Personal Injury

Vecaro Hoverboards Added To Nationwide Recall Over Fire Risk

hoverboard burned CPSC image 308x210 Vecaro Hoverboards Added To Nationwide Recall Over Fire RiskWhen federal regulators forced recalls of more than half a million hoverboards made by eight different Chinese manufacturers last year, the number of reports of fires and explosions involving the recreational mobile devices dropped. But as with so many other consumer electronic devices powered by lithium-ion batteries, the potential for a fiery battery malfunction has not gone away completely.

On Thursday, March 23, the U.S. Consumer Product Safety Commission (CPSC) added about 500 Chinese-made hoverboards sold by Vecaro Lifestyle of Cerritos, California, to the list of hoverboards under recall.

According to the agency, the lithium-ion battery packs in the devices may overheat, posing the risk of explosion and fire, which could lead to property damage and burn injuries.

So far none Vecaro’s hoverboards have been linked to property damage or burn injury, but the company has received three reports of the devices smoking.

The recall covers Vecaro’s Glide65, Drift8, and Trek10 hoverboards. The devices have “Vecaro” printed on the front outer casing and come in black, white, red, blue, metallic gold, metallic silver, graffiti white print, and red flame print. The model number is on the right for both the Glide65 and Drift8. The Trek10 model number is on top of the board.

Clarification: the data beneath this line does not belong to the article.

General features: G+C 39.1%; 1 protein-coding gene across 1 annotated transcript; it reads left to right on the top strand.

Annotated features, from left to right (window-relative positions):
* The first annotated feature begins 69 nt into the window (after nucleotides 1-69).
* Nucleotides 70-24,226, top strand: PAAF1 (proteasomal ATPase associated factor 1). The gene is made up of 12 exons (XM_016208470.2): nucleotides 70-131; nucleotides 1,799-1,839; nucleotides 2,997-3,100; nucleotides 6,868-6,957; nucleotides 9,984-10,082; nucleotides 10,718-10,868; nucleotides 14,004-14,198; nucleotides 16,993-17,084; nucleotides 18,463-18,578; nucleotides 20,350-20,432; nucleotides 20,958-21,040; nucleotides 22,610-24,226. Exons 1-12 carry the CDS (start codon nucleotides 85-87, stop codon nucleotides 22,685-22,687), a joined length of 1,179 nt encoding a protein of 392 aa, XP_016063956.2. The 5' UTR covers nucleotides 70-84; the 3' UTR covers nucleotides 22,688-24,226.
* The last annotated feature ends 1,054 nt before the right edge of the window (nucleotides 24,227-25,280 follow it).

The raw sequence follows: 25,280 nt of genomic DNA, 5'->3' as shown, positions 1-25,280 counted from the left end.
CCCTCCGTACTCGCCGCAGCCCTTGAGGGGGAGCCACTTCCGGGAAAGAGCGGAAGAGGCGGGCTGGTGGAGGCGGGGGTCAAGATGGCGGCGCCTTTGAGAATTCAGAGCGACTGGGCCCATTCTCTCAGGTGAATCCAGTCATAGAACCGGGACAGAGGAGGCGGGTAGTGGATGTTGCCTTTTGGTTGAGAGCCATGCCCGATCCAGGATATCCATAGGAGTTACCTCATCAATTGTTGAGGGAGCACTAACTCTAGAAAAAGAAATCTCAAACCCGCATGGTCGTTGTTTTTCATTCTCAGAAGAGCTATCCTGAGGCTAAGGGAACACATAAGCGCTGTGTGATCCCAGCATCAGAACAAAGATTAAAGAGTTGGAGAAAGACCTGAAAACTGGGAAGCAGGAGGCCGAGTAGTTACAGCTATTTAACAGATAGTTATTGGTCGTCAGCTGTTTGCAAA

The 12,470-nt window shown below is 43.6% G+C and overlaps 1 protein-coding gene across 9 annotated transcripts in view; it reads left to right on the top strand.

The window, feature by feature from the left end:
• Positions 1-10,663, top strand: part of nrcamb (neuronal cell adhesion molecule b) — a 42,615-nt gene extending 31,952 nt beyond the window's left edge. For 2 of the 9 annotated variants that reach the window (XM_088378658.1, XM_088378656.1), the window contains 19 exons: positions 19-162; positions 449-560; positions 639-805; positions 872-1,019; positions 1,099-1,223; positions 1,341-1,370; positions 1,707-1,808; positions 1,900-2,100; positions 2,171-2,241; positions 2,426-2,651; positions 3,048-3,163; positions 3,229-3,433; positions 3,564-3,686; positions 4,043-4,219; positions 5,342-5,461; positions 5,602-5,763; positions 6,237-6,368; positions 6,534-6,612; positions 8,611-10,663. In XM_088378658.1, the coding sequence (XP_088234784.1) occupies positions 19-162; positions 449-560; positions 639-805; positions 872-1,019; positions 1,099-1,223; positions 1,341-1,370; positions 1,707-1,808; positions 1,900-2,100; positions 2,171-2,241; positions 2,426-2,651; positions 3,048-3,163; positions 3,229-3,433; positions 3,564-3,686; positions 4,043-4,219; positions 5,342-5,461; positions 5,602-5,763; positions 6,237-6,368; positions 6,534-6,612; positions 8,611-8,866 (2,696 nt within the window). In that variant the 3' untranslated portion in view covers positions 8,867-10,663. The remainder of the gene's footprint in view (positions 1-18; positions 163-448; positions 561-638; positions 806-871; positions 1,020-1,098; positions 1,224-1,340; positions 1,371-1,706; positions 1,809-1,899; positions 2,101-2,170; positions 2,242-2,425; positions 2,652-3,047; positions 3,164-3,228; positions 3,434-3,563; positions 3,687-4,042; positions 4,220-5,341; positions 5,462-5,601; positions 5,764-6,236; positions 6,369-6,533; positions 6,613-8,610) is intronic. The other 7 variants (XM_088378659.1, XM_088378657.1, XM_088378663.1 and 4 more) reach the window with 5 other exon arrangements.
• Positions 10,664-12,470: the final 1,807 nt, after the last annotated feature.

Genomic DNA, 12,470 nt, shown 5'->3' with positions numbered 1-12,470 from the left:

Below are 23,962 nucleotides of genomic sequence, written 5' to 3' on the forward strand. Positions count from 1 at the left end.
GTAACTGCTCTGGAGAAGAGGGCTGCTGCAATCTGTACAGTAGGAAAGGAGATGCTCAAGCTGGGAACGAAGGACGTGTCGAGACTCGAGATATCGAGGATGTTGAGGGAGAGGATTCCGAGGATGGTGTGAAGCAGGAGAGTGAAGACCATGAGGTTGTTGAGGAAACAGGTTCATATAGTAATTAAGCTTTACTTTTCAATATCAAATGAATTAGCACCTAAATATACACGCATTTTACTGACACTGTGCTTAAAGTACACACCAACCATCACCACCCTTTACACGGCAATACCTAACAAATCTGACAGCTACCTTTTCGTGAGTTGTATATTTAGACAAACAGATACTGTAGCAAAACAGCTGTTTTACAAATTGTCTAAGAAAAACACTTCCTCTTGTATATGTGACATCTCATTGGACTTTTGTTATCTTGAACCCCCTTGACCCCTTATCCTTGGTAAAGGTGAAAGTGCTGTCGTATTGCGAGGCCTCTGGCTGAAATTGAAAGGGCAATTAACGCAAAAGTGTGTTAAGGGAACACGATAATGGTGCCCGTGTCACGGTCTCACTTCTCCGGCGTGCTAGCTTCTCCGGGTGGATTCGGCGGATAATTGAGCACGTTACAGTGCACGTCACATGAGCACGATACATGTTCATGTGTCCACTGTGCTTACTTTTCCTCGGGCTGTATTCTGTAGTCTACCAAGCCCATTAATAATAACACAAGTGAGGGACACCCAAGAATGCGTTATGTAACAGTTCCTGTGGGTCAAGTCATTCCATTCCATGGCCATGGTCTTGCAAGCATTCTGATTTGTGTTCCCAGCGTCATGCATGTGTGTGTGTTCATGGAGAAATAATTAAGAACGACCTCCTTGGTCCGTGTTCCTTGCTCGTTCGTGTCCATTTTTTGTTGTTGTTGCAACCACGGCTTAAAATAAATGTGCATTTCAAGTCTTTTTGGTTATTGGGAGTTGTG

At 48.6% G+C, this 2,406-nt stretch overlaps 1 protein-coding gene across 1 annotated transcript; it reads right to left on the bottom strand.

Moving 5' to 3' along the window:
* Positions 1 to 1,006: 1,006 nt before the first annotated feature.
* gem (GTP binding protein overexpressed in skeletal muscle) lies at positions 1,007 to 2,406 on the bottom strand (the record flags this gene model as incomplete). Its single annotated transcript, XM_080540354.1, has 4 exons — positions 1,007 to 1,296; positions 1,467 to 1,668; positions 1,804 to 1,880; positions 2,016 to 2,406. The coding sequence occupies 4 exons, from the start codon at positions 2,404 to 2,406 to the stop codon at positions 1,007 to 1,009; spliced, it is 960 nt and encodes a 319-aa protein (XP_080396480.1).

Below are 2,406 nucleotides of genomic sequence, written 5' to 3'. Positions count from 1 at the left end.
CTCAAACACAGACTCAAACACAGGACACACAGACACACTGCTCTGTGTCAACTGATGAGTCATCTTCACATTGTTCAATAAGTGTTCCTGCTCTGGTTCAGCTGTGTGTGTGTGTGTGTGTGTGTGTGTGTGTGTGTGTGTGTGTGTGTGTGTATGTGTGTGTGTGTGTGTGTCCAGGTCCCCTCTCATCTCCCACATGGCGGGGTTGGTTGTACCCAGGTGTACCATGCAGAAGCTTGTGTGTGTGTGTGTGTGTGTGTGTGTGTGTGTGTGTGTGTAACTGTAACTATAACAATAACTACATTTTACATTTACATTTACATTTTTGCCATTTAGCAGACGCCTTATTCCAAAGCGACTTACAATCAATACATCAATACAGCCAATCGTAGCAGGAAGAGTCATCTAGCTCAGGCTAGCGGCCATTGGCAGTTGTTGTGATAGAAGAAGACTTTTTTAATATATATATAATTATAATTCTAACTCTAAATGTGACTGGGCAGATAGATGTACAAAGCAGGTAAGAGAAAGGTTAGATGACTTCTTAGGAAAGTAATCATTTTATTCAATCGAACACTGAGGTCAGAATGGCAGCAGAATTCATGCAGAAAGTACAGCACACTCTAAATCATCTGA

The devices were sold between November 2015 and November 2016 for about $300-$400 through The Audio Shop and Stereo Zone in California in addition to online merchant

The CPSC and Vecaro are urging owners of the recalled devices stop using them immediately and contact Vecaro to return their unit to receive a free repair or a credit toward the purchase of a UL-certified device.

The recall announcement comes less than a couple of weeks after a house fire caused by a charging hoverboard killed a 3-year-old girl and severely injured two other members of her family in Harrisburg, Pennsylvania. The CPSC said that it would investigate that incident.

U.S. Consumer Product Safety Commission
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